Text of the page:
Extension dining table with hairpin legs and breadboard ends

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Forum topic by Tishman posted 03-07-2017 09:32 PM 1325 views 0 times favorited 4 replies Add to Favorites Watch
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16 posts in 647 days

03-07-2017 09:32 PM

Topic tags/keywords: dining table breadboard ends breadboard hairpin legs extension table


I’m working on the plan for a dining table but having some back and forth with myself and my wife about the design. I need help! Thanks for reading and did your thoughts.

Known plan so far:

Hairpin legs
No apron
8’ long closed, 42” wide, 7/8” thick.
Breadboard ends
Must be extendable, preferably from the ends, and not from the middle. Ideally, with two 1’ leaves.
Leaf storage under table top in some kind of cleat.

Is there a way to have it extend from the inside of the breadboard ends? That seems impossible, but I don’t know. I can see using dowels instead of a true breadboard end, but that seems like then why bother with them in the first place.

Is there a way to extend from outside the breadboard ends, so that a leaf can be placed on the outside of each one? I’d rather not have alignment pin holes on the outside ends of each breadboard. What’s the mechanism to do that? Build wooden slides from the underside center of the table, with pins that go up to align with holes in the bottom of the leaf? I’d rather make the slides than buy them, as they seem quite simple in my head.

Also, was thinking about putting cross pieces in under the top, perpendicular to the grain of the top, to help wth rigidity. How do I screw those in so the wood can expand and contract? Just drill and screw, but slot all the holes in the support pieces? Do I need to slot the center hole?

4 replies so far

View AandCstyle's profile


2905 posts in 2095 days

#1 posted 03-08-2017 10:53 PM

Tishman, you can check the Sagulator to determine the amount of sag you might expect without an apron. Normally, the slide out mechanism is hidden behind the apron, but it can be exposed if that is acceptable to you. Also, the slide out ends normally sit beneath the top so I don’t think you will be able to get the clean look you seem to want. FWIW

-- Art

View JBrow's profile


1274 posts in 758 days

#2 posted 03-09-2017 03:01 AM


I am no design genus by any means, but after thinking about your design and the “known plan so far”, I am at a loss on how to implement any design that meet all these criteria. The criteria that make the implementation of the design very difficult for me are the no apron, table top dimensions, expandability, and on-board storage of the leafs.

I can think of some methods for extending the table length from 8’ to 10’ on the ends, but these require under the table ugly structures. Since there is not apron, the ugliness has nowhere to hide. The draw leaf table design come to mind, where the 1’ end leafs are stowed under the main top and pulled out when needed, but a main table length of 8’ could make this option problematic.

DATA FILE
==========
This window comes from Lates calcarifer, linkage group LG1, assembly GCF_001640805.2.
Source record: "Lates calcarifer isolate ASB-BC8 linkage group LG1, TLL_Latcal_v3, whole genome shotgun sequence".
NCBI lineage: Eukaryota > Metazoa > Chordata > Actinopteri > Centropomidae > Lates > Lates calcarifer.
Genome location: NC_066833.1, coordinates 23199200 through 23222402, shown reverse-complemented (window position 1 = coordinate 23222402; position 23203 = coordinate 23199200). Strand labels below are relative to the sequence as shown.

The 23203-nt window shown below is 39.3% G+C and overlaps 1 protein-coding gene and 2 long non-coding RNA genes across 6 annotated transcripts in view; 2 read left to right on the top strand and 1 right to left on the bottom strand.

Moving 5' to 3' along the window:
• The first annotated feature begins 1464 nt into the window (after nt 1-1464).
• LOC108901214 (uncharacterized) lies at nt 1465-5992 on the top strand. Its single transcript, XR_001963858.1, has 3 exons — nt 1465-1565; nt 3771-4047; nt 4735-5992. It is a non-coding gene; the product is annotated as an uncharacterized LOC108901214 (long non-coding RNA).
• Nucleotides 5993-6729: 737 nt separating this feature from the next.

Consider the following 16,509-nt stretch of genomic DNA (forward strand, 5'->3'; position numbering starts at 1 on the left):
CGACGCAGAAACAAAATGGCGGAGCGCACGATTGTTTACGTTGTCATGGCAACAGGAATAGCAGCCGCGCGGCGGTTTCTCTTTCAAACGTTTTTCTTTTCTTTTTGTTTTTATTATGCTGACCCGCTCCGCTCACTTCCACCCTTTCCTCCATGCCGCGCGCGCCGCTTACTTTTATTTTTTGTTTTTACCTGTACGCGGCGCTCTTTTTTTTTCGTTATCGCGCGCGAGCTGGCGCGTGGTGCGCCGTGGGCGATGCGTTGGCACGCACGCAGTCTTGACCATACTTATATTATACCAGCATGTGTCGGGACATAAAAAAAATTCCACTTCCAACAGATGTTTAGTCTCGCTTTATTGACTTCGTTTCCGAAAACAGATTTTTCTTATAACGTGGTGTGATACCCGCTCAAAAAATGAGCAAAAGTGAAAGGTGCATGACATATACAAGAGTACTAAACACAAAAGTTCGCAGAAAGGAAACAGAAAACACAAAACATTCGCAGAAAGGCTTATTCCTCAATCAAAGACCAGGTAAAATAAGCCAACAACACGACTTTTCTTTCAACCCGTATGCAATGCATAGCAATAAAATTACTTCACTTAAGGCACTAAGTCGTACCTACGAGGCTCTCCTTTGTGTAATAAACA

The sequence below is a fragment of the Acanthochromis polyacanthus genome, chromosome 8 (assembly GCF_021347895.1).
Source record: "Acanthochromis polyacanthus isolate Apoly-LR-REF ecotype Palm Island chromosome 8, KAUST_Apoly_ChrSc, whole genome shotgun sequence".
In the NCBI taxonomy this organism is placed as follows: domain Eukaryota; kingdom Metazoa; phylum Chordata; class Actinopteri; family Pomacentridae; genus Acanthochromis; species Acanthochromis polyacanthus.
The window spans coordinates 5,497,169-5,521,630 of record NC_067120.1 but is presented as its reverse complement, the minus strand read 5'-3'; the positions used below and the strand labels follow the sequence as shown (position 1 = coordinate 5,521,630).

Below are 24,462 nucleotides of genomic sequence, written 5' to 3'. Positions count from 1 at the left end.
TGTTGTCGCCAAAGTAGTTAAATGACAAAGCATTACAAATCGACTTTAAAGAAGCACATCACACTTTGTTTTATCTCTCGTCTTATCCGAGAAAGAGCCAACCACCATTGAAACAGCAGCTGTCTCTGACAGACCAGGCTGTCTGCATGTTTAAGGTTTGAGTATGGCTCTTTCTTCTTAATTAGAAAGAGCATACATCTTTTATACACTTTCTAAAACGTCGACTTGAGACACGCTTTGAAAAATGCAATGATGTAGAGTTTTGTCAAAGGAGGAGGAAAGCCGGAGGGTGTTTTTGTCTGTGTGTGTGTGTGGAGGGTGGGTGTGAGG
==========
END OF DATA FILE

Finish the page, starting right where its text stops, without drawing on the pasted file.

Traditional center leafs could work to expand the table. The center leaf expansion design would make milling the parts required for the two halves of the divided table top easier. The two sections divided in the center would be 4’ in length and hence easier to mill than the 8’ lengths. But then, the center expanding design would conflict with the desire to avoid center leafs.

In any evet, some further refinement of the design requirements may be in order. It seems to me that to get the dining table you are after will require some further design compromises.

As a start, perhaps determining how many people you will normally seat at the table could be helpful. For example, when I designed our dining table, I decided that under most conditions, 6 people would be comfortably seated at the table. However, we wanted the dining table to be large enough to accommodate 8 people, even though it might be crowed. Additionally, like you, I did not want an apron. However, I did not want the hassle of extending the table to accommodate more people. As a result we settled on a table length of about 7’. Unfortunately during semi-annual parties, some folks must find seating elsewhere. But when we entertain 8 people (about 4 – 6 times per year), there seems to be plenty of room.

If your conclusion is that the extendibility of your table from 8’ to 10’ is an uncompromisible requirement, then an apron of some kind would likely be needed to hide the mechanisms needed to support the end extensions. If a pair of cleats (1-1/2” wide X ¾” thick set on edge) were to be installed on the underside of the 1’ end leafs and secured to the top with through bolts that engage threaded inserts in the underside of the top, then a few bolts could keep the end leafs in places. But the cleats would be visible without an apron and the leafs may not perfectly align with the upper surface of the main top. Additionally, I see no way to provide nice looking onboard storage of leafs with cantilevered cleats installed on the leafs.

I see no way that the extension leafs of the table could house the end extensions and provide the required support when extended, even if the thickness of the top were greater than 7/8” thick and end up flush with the upper surface of the top.